By Martha Bigelow, Meeting Minnesota’s Muslims
Multicultural education seeks to include a range of perspectives often suppressed by the majority culture as well as include students from diverse backgrounds in the process of learning. What is sometimes lost in efforts to create inclusive educational experiences is serious thought to how to welcome students of minority religions. In the case of Muslim students, the barriers typically include lack of knowledge of Islam and strategies to accommodate Islamic religious practices in school settings. In the same way it is essential to have classrooms that make students of different ethnicities, genders or family income levels feel invested in learning, it is equally essential to make Muslim students feel that they belong to the learning community. Like all students, we need to keep Muslim kids engaged in school because of the importance of high school diploma for so many post-secondary options students wish to explore.
Minnesotan’s Book Aims to Dispel Ignorance by Promoting Cultural Awareness
By Mary Coons
To many in the Arab world, America seems like a threat – or at least the big bully on the playground. But America is not the real threat – although it can be a bully. Ignorance is the true threatening enemy.
I wrote Culturally Speaking: Promoting Cross-Cultural Awareness in a Post-9/11 World as an attempt to bridge some of those vast chasms of cultural gaps lurking out there behind heavy wooden doors by dispelling the ignorance that Americans and Arabs of the Persian Gulf have of each other’s cultures.
It is crucial that we listen and understand one another’s perspective, and not allow misconceptions to fester. This does not mean we must always agree with these perspectives. But we do have a responsibility to respect one another’s opinions as part of healthy, intellectual stimulation.
We must first admit our ignorance, recognize and dispel gross generalizations and, finally, begin to influence and inspire changed attitudes toward cross-cultural differences among family, friends, and co-workers.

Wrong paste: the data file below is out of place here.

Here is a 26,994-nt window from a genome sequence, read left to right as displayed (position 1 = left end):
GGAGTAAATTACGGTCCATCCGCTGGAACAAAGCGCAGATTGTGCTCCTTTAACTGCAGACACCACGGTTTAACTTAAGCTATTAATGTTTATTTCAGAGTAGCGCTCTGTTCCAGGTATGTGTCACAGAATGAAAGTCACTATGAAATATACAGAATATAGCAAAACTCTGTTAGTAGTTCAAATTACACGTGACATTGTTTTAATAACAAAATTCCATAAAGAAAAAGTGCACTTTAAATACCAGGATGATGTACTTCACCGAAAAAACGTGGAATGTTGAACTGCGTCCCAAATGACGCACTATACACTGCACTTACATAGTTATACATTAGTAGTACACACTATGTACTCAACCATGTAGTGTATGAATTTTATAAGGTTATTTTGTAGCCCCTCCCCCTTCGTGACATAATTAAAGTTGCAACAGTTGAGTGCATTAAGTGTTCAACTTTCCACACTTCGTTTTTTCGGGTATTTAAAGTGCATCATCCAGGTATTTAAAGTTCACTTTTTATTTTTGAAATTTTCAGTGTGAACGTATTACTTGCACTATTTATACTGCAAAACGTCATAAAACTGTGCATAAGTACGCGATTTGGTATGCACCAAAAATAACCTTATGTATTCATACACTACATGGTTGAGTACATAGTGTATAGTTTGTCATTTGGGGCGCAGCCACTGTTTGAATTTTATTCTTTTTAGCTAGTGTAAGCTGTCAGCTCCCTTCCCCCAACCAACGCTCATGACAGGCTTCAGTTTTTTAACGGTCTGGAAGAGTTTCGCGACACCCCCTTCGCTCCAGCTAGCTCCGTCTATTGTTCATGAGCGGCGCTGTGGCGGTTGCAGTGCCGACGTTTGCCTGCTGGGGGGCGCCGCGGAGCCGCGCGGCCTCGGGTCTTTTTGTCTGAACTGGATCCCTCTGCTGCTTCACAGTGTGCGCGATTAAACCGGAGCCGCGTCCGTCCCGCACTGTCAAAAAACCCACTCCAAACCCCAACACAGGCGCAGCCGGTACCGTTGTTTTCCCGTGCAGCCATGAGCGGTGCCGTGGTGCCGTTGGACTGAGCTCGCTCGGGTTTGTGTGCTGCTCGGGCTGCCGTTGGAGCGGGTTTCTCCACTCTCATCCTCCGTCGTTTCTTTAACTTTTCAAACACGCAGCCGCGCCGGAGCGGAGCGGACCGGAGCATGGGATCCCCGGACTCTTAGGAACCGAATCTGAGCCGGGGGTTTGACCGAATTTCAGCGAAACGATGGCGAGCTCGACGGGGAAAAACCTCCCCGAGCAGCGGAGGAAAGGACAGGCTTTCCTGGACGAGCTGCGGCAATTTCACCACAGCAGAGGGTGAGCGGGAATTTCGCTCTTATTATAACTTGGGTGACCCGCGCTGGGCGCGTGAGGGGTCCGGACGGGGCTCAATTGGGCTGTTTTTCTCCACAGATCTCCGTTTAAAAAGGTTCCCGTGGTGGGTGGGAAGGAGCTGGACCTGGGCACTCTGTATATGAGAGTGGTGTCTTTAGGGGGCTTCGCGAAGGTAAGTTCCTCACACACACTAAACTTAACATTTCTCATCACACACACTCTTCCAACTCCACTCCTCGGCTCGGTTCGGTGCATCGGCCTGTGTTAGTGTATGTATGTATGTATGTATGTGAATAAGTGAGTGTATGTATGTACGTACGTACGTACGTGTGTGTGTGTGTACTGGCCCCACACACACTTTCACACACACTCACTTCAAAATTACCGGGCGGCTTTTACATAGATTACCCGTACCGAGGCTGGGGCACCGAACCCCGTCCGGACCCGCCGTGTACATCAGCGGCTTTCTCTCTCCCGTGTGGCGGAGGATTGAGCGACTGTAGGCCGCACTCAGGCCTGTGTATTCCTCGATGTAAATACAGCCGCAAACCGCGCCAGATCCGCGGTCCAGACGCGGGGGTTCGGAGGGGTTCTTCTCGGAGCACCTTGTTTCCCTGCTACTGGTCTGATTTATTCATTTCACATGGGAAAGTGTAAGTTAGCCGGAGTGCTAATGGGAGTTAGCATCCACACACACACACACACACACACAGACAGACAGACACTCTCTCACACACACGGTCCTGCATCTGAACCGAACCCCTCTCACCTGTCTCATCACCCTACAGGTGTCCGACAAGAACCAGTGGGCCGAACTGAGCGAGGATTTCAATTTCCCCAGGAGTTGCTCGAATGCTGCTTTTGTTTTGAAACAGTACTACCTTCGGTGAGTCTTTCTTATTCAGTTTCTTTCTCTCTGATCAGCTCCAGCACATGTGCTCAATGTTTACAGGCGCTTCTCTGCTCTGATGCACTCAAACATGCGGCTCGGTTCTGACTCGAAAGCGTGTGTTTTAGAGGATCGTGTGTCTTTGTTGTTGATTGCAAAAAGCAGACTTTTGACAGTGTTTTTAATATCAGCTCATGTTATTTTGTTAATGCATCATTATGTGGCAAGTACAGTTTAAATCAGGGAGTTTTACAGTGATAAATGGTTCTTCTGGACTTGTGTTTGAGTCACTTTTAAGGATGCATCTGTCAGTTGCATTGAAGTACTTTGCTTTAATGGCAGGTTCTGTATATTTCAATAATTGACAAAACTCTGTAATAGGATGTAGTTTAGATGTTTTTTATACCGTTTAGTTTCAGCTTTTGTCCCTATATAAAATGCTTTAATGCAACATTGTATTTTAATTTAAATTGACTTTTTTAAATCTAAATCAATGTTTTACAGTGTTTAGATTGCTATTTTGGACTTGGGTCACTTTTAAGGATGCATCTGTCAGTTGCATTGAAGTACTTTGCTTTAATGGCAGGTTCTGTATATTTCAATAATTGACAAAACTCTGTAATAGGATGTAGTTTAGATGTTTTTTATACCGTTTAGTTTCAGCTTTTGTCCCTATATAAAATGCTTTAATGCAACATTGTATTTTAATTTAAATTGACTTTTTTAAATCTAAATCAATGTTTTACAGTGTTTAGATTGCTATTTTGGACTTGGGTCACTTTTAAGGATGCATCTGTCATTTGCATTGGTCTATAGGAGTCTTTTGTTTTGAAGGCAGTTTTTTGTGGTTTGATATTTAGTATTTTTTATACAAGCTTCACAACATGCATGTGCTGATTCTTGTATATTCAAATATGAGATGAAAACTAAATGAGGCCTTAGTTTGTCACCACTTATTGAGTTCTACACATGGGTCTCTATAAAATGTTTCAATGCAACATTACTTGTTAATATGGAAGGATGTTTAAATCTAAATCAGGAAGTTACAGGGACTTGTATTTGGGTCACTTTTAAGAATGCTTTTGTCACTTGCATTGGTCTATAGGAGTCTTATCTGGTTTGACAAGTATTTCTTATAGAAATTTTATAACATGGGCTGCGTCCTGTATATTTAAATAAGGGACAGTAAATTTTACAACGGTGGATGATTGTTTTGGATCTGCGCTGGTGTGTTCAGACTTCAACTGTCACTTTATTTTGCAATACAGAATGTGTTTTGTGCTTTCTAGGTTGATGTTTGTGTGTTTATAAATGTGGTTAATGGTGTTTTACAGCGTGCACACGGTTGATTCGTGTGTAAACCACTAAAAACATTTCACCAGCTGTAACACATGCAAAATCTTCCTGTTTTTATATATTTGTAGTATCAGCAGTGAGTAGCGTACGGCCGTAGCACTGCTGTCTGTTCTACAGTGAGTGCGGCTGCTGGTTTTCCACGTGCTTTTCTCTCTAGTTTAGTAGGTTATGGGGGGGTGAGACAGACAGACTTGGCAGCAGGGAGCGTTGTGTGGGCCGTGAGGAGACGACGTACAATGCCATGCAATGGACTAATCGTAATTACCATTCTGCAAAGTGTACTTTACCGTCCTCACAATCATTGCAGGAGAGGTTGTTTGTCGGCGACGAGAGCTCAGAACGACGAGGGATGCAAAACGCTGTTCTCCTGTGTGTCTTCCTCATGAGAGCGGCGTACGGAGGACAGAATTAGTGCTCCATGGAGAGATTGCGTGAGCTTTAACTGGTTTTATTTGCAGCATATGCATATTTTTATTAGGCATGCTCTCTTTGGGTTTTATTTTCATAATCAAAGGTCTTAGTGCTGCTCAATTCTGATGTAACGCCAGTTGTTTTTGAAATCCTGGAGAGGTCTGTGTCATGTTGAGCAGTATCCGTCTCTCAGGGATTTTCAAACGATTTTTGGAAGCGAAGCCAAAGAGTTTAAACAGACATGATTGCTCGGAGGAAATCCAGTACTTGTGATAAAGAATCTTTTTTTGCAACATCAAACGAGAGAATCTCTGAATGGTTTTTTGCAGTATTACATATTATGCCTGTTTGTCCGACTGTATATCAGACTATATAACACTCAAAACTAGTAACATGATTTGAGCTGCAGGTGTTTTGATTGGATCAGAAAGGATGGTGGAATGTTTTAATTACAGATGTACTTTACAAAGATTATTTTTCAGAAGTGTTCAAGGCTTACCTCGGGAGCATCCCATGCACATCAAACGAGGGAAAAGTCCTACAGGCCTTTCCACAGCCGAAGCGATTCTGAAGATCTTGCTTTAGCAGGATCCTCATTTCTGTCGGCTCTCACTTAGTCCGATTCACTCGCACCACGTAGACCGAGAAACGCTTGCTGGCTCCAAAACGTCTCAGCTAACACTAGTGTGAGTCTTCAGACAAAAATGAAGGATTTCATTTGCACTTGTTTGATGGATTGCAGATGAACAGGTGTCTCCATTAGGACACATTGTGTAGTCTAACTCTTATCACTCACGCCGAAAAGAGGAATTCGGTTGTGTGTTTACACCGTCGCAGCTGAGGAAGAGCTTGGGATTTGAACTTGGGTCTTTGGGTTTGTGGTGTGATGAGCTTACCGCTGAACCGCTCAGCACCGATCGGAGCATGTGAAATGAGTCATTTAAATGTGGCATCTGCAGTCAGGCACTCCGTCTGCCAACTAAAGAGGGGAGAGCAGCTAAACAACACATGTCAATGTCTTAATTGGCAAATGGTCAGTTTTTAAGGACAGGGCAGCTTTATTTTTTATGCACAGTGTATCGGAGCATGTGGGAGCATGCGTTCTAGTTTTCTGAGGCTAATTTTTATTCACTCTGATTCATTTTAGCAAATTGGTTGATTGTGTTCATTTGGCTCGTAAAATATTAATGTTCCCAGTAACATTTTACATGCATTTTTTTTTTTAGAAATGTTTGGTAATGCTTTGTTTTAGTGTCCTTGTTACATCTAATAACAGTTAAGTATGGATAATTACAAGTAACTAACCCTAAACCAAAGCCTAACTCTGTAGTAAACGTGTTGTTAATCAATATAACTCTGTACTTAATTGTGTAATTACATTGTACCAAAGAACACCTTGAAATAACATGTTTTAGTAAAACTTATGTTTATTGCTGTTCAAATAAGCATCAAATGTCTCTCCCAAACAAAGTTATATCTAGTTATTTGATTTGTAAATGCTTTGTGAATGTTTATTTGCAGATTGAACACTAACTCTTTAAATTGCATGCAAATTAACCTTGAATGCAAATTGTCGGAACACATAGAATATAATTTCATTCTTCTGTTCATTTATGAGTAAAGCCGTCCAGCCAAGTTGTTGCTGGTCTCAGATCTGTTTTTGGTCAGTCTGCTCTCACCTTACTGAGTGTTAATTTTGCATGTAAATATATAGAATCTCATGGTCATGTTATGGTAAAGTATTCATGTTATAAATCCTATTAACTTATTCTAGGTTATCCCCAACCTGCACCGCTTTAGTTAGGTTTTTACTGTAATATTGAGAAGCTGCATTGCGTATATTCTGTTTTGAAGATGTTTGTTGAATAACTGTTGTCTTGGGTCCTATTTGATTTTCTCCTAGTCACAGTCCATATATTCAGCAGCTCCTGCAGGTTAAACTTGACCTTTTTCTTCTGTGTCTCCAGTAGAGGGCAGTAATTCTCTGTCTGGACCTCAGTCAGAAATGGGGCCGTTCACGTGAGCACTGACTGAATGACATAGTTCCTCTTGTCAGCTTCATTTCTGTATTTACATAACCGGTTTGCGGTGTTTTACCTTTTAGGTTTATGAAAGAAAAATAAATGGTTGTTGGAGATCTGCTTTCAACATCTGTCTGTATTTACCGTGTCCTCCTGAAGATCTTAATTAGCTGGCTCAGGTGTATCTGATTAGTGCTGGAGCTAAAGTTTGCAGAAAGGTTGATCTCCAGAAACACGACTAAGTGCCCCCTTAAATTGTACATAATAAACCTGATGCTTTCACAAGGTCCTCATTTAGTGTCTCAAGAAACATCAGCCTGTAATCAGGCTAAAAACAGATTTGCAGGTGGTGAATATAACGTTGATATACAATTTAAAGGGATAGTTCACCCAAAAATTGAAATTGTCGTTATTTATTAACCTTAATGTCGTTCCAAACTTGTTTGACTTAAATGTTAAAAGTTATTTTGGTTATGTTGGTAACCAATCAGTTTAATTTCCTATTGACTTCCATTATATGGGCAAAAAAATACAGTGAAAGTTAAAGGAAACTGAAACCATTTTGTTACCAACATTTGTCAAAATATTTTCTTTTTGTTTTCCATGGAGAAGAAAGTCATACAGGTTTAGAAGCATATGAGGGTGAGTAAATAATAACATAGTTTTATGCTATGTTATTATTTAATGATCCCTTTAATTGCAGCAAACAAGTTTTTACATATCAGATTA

“…we never wanted wars of retaliation that would cause the deaths of innocent civilians in other nations.”
By September 11th Families for Peaceful Tomorrows
Letter via Email
The experience of yet another anniversary of 9/11 provides an occasion to reflect upon the hopes and beliefs that brought the members of September 11th Families for Peaceful Tomorrows together. In response to the terrorist attacks that killed our family members, we never wanted wars of retaliation that would cause the deaths of innocent civilians in other nations. We never wanted hunger for revenge to lead America to violate international law, abandon Constitutional rights, or engage in torture.
By Francisco J. Gonzalez
I was at the March on the Republican National Convention (RNC) in St. Paul that took place Monday Sept 1 and was overwhelmed by the passion, the excitement, the vibrancy of the peaceful participants. I was particularly pleased to see the interaction between marchers: Somali immigrants protesting against the US-supported Ethiopian invasion of Somalia, and Palestinian marchers denouncing the occupation of Palestine and Iraq mingled with socialists, environmentalists, and with pro-immigrant Latino activists.
Coalition for Palestinian Rights, Engage Minnesota
On September 1, the Republican Party will be in St. Paul, Minnesota for the Republican National Convention (RNC). More than 45,000 people, including 15,000 media employees, are expected to attend the 2008 convention.